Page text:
He effectively managed a combination of Ministry of Agriculture and Rural Development, and the Ministry of Water Resources, which forced synergy and complementarity between the two. At that time, I had limited opportunity to learn much from Abba until the last five years when our paths crossed in our different efforts to digitise Nigeria’s agriculture. It was just a mere destiny; I was then CEO of a federal agency in charge of coordination and improvement of agricultural extension services. There was no better way of achieving our agency’s mandate than leverage on the use of ICT and we made a frantic effort in all directions to achieve this lofty objective. The effort paid off as Abba’s appearance changed the scene for the better. Several things came to play; some of our personnel were vigorously trained on applications of ICT to agriculture, the farmers’ helpline center began to function and several proposals were put in place, thanks to that robust mentorship of Abba.

He was an ideologue of digitisation of agriculture and support services, not only to boost productivity but also to completely remove the clutches of poverty from smallholder farmers. Some of the proposals were the development of Farmers Helpline Service, Community Security Service using shortcodes for farmers’ Value Added Services, creation of a new generation of farmers targeting unemployed youth and graduates, as well as Capacity Building and Certification with Access to Finance for Small Agricultural Business owners across the nation. Another area of focus was waste management and renewable energy project, production of bio-diesel, organic fertilizer, and cooking gel as well as the conversion of waster and energy, use of solar-powered generators for Markets, Rural Homes, Agro-Industrial Centers. Abba was an intelligent personality and full of ideas with a boundless capacity to address challenges. He believed in transforming the greatness of youth to be good leaders of tomorrow.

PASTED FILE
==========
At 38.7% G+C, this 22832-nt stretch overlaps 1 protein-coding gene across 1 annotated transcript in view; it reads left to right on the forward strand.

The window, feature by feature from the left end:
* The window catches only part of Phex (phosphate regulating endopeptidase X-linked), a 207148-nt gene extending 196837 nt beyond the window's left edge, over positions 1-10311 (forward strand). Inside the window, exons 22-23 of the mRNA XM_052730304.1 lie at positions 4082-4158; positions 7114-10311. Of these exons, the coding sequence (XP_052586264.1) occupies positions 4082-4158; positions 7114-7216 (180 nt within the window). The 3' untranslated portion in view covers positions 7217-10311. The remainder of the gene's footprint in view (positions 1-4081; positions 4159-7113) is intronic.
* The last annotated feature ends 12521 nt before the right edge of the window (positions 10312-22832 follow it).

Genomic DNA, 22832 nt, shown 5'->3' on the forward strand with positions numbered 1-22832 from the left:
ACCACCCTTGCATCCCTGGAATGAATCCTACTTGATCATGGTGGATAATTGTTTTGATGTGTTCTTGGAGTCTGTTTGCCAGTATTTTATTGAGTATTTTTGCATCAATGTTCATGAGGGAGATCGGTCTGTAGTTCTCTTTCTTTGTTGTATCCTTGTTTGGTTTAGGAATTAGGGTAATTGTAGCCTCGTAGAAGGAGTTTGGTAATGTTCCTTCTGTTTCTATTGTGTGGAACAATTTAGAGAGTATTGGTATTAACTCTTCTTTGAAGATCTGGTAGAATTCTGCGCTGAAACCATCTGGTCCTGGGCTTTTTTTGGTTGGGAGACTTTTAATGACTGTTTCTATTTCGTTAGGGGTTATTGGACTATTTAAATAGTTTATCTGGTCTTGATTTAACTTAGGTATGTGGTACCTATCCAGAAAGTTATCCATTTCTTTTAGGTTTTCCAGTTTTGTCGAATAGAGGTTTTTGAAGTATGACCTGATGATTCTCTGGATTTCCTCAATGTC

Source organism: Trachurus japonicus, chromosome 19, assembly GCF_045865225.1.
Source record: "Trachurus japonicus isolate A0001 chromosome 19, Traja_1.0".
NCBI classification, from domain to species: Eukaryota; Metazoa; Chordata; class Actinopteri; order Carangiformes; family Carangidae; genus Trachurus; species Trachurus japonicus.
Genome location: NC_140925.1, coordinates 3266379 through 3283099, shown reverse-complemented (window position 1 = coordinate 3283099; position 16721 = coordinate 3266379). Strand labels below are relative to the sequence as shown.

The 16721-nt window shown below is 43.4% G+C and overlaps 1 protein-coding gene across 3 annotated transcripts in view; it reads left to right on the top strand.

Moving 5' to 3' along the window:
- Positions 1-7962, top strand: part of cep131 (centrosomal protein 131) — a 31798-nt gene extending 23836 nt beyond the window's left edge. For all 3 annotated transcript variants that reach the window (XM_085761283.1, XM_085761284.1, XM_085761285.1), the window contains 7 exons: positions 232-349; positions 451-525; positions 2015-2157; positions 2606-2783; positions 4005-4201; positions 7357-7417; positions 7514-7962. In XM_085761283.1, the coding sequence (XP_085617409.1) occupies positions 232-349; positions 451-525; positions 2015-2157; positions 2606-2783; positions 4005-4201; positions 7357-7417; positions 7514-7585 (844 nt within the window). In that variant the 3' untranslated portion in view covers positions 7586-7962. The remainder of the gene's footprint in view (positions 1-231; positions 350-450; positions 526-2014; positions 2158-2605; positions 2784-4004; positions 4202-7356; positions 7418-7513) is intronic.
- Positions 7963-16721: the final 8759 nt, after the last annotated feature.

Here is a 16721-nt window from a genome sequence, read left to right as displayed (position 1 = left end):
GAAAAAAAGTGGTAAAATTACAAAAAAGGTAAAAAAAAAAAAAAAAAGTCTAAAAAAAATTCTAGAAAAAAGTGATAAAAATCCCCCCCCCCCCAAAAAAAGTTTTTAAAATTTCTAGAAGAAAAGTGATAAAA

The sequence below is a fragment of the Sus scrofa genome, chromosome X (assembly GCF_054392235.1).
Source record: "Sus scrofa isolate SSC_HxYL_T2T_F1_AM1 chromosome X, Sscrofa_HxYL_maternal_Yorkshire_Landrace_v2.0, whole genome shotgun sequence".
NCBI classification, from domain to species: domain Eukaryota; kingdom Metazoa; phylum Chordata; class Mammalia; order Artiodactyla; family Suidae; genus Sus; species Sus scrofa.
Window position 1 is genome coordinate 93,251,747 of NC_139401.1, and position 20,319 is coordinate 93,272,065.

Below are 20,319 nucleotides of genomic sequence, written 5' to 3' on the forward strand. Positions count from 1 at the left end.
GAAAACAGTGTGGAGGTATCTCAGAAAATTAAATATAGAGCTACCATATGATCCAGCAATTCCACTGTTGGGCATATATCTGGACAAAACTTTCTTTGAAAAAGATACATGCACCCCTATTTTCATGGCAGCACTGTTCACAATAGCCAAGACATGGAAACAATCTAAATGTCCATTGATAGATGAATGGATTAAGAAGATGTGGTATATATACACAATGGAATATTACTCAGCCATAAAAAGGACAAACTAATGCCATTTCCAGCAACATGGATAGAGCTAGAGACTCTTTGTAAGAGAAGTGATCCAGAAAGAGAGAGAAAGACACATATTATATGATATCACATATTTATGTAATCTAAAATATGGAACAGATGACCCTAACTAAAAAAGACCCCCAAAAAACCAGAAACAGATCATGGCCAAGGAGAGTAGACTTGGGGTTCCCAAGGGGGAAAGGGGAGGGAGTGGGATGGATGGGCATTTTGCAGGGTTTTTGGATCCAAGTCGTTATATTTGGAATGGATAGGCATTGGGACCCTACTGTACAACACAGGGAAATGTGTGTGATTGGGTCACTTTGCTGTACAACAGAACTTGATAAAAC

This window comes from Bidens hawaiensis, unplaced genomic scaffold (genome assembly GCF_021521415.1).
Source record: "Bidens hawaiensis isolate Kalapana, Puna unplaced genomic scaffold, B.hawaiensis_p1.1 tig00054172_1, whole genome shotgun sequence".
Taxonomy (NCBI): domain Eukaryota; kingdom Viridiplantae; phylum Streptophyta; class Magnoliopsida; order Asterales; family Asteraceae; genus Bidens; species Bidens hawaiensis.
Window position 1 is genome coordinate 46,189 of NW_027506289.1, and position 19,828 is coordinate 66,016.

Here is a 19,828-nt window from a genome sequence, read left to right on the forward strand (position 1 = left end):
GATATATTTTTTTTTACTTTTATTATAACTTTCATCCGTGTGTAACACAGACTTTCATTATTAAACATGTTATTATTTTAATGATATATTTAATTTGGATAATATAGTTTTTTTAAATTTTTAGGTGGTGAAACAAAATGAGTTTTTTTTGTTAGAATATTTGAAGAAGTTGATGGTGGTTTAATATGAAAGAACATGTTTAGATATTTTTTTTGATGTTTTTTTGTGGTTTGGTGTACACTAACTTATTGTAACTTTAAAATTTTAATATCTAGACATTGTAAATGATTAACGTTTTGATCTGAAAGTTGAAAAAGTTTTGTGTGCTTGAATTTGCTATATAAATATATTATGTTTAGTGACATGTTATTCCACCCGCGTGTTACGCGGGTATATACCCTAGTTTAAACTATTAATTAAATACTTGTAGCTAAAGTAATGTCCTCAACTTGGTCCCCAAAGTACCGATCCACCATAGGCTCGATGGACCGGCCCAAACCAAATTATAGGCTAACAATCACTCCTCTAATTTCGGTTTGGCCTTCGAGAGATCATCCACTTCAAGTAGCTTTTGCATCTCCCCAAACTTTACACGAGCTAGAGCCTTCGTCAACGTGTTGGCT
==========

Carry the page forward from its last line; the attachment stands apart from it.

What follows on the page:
This he did through various outfits to build the capacity of youth such as Cherish College of Health Science and Technology with 11 accredited programs, about 1,000 students population, 300 graduates, Cherish College Information and Communication Technology with five accredited programs and 50 students and several others. In fact, in the last ten years, Abba had to his credit demonstrative evidence with built infrastructure on enterprise and vocational skills and eco-system complex in Katsina, Kaduna, and Abuja.  In the last five years, I occasionally met or contacted Abba as I found him to be a veritable inspirator. Each time we met, he had a way of firing the fire in me to find a one-stop solution to the challenges of agriculture in Nigeria. That was why till his demise, I used to share all my write-ups on agriculture with him, after reading, he would call me and say, “Prof, your piece was good, the points were well made. However, you forgot to mention…,”. That was Dr. Abba; he hardly gave negative criticism on ideas expressed by people.My last physical meeting with him was on 7th August 2021 when he invited me and my friends (Yusuf, Baba Jaho, and Dankwari).